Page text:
Vex , a Visual Editor for Xml, "hides the raw XML tags from the user, providing instead a wordprocessor-like interface. Because of this, Vex is best suited for "document-style" XML documents such as XHTML and Doc
Book rather than "data-style" XML documents."
Vex is primarily for use as an Eclipse plugin, but can also be used as a separate module.
|Previous Page - KDE Tools||Table of Contents||Next Page - Appendix A - The Documentation Workflow Cycle|
Appendix A: The Documentation Workflow Cycle
Note: The following documentation workflow is inspired by comments by Paolo Borelli, which appear on the aforementioned GNOME Sarma project page, http://live.gnome.org/LiveDocumentationEditing. Discussions with Karsten Wade and Paul W. Frields also heavily contributed to this concept. It's included here as a discussion point. (The artwork is mine) - JohnBabich
The four stages in the Documentation Workflow Cycle (Patent Pending - Not!) are:
- Static content, posted on website, generated automatically from CVS or equivalent version control system. This function would be enhanced by Plone in our scenario.
- Distributive editing, where writer edits documentation online wiki-style or offline with tagline-capable editor. The writer gets task assignments through Bugzilla. Material edited offline is reposted to the wiki for review and/or further revision by team members.
- Editorial review, wiki content reviewed by editors, before it is checked into CVS. Editorial functions include document version tracking, selection of best material from multiple versions, spell checking, and conversion of text to Doc
Book for storage in CVS. Note that Doc
Book conversion may be done manually or automatically.
- Persistent storage, edited Doc
Book document is checked into the version control system, along with its revision history. Source Control Management (SCM) can be performed using a variety of packages. The Fedora Project currently uses CVS, while Plone uses Subversion for its SCM.
|Previous Page - Java Tools||Table of Contents||Next Page - Appendix B - Types of Knowledge Contribution to a FOSS Project|
Appendix B: Types of Knowledge Contributions to a FOSS Project
This table is an excellent overview of how the FOSS community really works. It serves as a great introduction to the "big picture". The author, Daniel German, is an assistant professor in the Department of Computer Science at the University of Victoria. He is a core contributor to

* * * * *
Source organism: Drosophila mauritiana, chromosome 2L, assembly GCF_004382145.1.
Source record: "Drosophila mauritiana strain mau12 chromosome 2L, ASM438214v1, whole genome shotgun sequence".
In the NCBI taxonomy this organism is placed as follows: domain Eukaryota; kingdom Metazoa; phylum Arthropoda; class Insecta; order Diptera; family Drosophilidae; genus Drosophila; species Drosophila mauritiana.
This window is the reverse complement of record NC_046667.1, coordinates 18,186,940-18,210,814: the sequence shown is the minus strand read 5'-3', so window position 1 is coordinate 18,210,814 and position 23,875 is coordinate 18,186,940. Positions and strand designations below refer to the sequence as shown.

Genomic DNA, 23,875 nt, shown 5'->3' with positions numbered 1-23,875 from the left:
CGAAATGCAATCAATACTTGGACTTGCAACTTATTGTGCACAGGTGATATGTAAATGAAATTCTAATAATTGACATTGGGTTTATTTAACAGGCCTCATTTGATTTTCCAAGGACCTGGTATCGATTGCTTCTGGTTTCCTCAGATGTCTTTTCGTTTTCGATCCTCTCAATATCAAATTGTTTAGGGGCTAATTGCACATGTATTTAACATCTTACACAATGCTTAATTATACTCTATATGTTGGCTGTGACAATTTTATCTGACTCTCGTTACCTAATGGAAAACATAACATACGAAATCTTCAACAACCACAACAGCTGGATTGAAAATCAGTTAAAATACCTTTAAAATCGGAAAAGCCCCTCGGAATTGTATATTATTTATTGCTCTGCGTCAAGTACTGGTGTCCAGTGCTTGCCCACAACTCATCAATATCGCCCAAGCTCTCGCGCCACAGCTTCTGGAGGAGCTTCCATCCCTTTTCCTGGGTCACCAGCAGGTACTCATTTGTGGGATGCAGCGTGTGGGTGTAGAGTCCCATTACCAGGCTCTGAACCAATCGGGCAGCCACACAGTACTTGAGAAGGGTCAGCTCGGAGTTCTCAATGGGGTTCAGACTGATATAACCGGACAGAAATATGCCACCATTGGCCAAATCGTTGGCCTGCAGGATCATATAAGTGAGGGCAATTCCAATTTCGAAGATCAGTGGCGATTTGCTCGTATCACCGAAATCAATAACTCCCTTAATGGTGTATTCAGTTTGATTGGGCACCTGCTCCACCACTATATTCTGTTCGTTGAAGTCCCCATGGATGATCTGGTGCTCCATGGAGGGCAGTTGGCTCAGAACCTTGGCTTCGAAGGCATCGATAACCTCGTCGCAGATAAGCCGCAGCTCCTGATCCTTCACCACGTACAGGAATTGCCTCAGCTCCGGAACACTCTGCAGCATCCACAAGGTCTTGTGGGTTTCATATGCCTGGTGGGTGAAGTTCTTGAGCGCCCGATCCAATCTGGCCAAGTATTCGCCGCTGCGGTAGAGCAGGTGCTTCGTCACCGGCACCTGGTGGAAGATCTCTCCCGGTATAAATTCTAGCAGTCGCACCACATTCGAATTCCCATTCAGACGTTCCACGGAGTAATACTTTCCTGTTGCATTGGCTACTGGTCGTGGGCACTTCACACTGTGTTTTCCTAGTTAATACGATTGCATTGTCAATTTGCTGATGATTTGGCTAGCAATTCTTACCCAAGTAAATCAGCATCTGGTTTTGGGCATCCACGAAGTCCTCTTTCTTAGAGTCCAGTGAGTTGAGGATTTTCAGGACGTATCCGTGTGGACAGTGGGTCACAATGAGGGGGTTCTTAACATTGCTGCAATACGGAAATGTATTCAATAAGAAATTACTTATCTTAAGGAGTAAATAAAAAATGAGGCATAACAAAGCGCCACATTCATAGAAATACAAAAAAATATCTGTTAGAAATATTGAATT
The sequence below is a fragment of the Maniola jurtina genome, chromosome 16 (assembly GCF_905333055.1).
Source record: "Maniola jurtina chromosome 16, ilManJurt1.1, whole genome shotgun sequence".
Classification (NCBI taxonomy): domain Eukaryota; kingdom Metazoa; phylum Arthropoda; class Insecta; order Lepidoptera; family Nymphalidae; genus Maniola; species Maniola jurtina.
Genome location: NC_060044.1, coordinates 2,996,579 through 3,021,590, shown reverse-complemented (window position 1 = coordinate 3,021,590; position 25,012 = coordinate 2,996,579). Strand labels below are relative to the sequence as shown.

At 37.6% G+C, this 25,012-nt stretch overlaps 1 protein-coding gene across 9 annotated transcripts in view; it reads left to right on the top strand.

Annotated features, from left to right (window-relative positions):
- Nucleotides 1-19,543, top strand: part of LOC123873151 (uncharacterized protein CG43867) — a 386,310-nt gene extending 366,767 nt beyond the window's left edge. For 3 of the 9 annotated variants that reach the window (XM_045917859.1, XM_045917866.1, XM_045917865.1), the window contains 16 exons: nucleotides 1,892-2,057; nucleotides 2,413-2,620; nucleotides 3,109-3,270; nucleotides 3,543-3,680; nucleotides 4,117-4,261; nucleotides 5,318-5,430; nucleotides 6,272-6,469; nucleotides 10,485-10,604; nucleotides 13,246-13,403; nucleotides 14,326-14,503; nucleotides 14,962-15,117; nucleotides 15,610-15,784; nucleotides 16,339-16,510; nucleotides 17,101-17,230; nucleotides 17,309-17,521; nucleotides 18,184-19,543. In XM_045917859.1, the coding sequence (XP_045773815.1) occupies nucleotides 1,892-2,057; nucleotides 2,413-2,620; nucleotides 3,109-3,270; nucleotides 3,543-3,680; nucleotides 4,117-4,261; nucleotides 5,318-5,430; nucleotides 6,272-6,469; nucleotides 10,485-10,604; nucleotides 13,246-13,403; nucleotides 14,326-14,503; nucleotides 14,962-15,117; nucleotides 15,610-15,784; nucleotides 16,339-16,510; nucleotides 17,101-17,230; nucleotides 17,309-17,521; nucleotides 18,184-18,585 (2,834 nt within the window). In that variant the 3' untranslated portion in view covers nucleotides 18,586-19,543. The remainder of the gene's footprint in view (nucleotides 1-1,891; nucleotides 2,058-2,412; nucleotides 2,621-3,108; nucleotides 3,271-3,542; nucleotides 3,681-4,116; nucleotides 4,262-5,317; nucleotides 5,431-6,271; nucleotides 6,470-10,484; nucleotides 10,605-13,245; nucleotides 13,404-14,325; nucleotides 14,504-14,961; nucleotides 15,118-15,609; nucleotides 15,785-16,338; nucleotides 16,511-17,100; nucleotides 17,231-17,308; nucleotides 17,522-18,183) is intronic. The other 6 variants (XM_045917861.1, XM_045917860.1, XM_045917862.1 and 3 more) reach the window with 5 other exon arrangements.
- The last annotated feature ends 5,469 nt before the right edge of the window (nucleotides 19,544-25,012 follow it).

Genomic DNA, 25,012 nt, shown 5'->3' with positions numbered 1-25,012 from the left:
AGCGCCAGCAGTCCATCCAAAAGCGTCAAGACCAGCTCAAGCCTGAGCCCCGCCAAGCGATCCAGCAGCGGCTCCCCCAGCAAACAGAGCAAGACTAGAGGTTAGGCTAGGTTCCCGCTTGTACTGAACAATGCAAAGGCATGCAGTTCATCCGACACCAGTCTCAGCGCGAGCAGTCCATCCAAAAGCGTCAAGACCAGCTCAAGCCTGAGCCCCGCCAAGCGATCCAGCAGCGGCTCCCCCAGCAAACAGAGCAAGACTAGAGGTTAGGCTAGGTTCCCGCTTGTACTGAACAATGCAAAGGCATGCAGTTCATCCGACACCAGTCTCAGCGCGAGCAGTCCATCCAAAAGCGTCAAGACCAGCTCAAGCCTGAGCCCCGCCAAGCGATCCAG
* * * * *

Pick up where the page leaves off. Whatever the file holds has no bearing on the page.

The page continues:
Panotools , a FOSS project hosted on Source
|Type of contribution||Description|
|Source code||This is perhaps the most visible contribution.|
|Documentation||In the form of Web sites, user and developer manuals, magazine and Web articles, books, FAQs, etc.|
|Internationalization||Translations of the software and documentation into different languages.|
|Code Reviews||The discussion and improvement of source code contributions.|
|Testing and debugging||Formal or informal testing and debugging.|
|Bug reports||Submit bug reports that can be used by the development team to track and fix defects.|
|Configuration management and build process||Tasks required to maintain the environment necessary for multiple developers to participate.|
|Distribution of binaries||Preparation of binaries for download by any user interested to try the software.|
|Suggestions||Ideas on how to improve the product.|
|Answers to developer’s questions||They help other developers who are contributing.|
|Answers to user’s questions||They help individuals who are trying to use the software.|
|Release management||Release management Dedicated to prepare and advertise new releases.|
|Legal||They provide information regarding legal issues, such as licensing, and other intellectual property issues.|
|Web site development and maintenance||These contributions usually gather knowledge from other sources and make sure it is persistent. It can also include those who contribute to wikis.|
|“Pointers” to knowledge||Perhaps the smallest type of contribution it involves answering a question by “pointing” to another source of information (such as a Web site or a research article).|
|Distribution packaging||Knowledge needed to prepare packages to be included in distributions (such as SUSE, Red Hat, Fedora, etc).|
Source: "The Flow of Knowledge in Free and Open Source Communities", Daniel German, presented at 2nd International Workshop on Supporting Knowledge Collaboration in Software Development (KCSD2006) in Tokyo, Japan on September 19, 2006.
- "The Flow of Knowledge in Free and Open Source Communities" (PDF document), by Daniel M. German:
|Previous Page - Appendix A - The Documentation Workflow Cycle||Table of Contents||Next Page - Appendix C - Components of FOSS Docs Toolchain|
Appendix C: Components of the FOSS Docs Toolchain